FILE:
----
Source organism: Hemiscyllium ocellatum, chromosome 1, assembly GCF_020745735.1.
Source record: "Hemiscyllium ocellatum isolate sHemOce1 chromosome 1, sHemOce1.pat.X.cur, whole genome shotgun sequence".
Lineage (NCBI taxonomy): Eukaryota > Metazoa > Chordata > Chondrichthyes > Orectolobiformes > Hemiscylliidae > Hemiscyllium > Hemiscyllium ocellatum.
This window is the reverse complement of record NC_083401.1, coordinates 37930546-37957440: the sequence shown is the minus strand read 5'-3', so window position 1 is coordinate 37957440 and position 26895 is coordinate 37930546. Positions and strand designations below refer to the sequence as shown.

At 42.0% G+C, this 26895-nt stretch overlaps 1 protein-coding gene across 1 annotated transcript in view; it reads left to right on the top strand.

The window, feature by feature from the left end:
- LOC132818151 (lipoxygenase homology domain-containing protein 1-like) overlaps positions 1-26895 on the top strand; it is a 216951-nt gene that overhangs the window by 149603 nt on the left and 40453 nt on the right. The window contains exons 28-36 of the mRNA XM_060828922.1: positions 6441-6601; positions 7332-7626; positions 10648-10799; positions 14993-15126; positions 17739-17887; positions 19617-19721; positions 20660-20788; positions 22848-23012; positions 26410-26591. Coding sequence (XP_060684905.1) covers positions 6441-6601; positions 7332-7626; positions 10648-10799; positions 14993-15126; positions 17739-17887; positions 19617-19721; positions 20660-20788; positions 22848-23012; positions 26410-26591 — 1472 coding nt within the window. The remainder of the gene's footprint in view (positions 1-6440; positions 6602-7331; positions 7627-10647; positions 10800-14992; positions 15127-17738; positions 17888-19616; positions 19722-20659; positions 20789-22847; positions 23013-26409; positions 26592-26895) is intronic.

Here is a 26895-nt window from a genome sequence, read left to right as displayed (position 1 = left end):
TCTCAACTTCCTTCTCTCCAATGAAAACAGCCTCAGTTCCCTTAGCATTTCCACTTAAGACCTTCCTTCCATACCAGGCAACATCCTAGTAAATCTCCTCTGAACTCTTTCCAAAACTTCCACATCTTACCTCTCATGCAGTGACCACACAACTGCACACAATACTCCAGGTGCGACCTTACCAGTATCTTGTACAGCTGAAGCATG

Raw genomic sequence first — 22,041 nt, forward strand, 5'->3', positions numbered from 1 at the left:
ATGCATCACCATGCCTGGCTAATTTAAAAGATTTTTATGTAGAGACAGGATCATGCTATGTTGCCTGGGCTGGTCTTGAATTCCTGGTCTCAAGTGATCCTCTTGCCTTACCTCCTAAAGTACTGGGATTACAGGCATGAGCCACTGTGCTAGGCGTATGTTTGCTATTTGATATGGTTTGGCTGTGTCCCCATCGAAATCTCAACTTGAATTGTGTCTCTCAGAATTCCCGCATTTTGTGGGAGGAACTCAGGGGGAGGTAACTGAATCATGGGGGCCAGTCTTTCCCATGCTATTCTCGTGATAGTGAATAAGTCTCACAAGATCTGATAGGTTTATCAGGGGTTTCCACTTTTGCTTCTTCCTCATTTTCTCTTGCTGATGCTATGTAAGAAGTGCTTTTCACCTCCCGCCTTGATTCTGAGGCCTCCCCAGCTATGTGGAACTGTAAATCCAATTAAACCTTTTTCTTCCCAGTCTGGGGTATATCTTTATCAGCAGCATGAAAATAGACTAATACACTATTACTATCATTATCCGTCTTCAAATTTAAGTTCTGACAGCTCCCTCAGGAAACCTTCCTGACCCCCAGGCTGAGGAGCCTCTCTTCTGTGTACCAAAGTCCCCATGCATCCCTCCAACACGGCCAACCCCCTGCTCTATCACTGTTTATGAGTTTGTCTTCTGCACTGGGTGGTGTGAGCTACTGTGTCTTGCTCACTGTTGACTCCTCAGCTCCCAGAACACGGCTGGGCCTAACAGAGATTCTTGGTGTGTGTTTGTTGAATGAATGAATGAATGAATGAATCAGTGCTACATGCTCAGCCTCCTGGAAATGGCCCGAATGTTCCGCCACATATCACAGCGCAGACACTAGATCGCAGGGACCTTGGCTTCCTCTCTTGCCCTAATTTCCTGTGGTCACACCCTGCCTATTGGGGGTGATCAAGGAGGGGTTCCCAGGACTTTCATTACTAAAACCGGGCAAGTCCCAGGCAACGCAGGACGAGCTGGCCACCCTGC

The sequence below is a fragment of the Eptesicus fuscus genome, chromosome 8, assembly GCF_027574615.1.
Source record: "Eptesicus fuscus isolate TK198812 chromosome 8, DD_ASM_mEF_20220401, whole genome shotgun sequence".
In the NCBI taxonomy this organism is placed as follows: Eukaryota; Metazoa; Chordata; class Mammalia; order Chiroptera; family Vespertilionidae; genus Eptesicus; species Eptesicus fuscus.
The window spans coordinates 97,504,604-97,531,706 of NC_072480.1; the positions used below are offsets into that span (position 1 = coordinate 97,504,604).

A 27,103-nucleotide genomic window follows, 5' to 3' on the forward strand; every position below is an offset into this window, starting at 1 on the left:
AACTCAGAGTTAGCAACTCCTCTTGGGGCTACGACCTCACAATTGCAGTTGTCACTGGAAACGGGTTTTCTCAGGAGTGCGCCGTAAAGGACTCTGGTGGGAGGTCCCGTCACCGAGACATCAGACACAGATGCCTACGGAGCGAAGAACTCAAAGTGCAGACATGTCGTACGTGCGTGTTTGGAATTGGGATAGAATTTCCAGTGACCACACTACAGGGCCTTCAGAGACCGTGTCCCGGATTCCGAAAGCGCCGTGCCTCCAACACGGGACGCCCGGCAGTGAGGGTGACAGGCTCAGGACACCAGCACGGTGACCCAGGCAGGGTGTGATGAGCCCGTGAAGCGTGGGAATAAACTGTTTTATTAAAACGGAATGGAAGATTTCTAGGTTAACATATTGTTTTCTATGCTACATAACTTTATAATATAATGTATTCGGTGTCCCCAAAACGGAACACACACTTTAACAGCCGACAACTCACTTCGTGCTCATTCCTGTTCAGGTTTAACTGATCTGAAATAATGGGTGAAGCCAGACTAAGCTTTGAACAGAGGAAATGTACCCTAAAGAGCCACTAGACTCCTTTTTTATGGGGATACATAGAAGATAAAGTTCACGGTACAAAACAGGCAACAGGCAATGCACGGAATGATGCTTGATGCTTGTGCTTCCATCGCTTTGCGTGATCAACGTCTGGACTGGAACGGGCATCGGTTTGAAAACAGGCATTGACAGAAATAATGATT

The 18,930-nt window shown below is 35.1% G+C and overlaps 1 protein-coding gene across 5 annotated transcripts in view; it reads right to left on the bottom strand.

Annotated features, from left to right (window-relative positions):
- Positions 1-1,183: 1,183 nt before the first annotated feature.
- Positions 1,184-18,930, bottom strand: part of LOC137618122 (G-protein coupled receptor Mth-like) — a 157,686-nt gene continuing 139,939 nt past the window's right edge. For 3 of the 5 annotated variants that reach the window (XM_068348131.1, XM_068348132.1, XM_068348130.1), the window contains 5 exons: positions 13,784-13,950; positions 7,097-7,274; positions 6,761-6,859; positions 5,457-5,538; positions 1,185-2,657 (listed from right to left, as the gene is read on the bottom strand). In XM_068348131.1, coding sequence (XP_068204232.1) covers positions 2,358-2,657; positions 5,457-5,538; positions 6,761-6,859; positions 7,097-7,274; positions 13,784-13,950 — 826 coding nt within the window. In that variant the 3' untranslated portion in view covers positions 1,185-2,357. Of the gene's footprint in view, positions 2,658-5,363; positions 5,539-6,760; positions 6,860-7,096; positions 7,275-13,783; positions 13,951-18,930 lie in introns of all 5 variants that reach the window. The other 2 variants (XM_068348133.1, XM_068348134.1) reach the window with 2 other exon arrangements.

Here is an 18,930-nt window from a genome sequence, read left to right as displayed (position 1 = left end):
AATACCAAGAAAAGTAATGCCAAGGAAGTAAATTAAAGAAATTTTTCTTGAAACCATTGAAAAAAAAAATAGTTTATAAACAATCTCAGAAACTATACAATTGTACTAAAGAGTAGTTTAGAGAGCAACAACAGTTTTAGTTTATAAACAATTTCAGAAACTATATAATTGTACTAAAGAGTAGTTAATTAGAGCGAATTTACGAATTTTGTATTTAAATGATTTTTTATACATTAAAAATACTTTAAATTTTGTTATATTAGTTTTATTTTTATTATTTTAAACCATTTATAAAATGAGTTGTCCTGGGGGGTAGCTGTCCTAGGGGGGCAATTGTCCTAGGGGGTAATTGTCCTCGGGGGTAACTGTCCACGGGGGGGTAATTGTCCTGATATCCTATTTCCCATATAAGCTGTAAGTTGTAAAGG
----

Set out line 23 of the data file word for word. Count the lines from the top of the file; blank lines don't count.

AATACCAAGAAAAGTAATGCCAAGGAAGTAAATTAAAGAAATTTTTCTTGAAACCATTGAAAAAAAAAATAGTTTATAAACAATCTCAGAAACTATACAATTGTACTAAAGAGTAGTTTAGAGAGCAACAACAGTTTTAGTTTATAAACAATTTCAGAAACTATATAATTGTACTAAAGAGTAGTTAATTAGAGCGAATTTACGAATTTTGTATTTAAATGATTTTTTATACATTAAAAATACTTTAAATTTTGTTATATTAGTTTTATTTTTATTATTTTAAACCATTTATAAAATGAGTTGTCCTGGGGGGTAGCTGTCCTAGGGGGGCAATTGTCCTAGGGGGTAATTGTCCTCGGGGGTAACTGTCCACGGGGGGGTAATTGTCCTGATATCCTATTTCCCATATAAGCTGTAAGTTGTAAAGG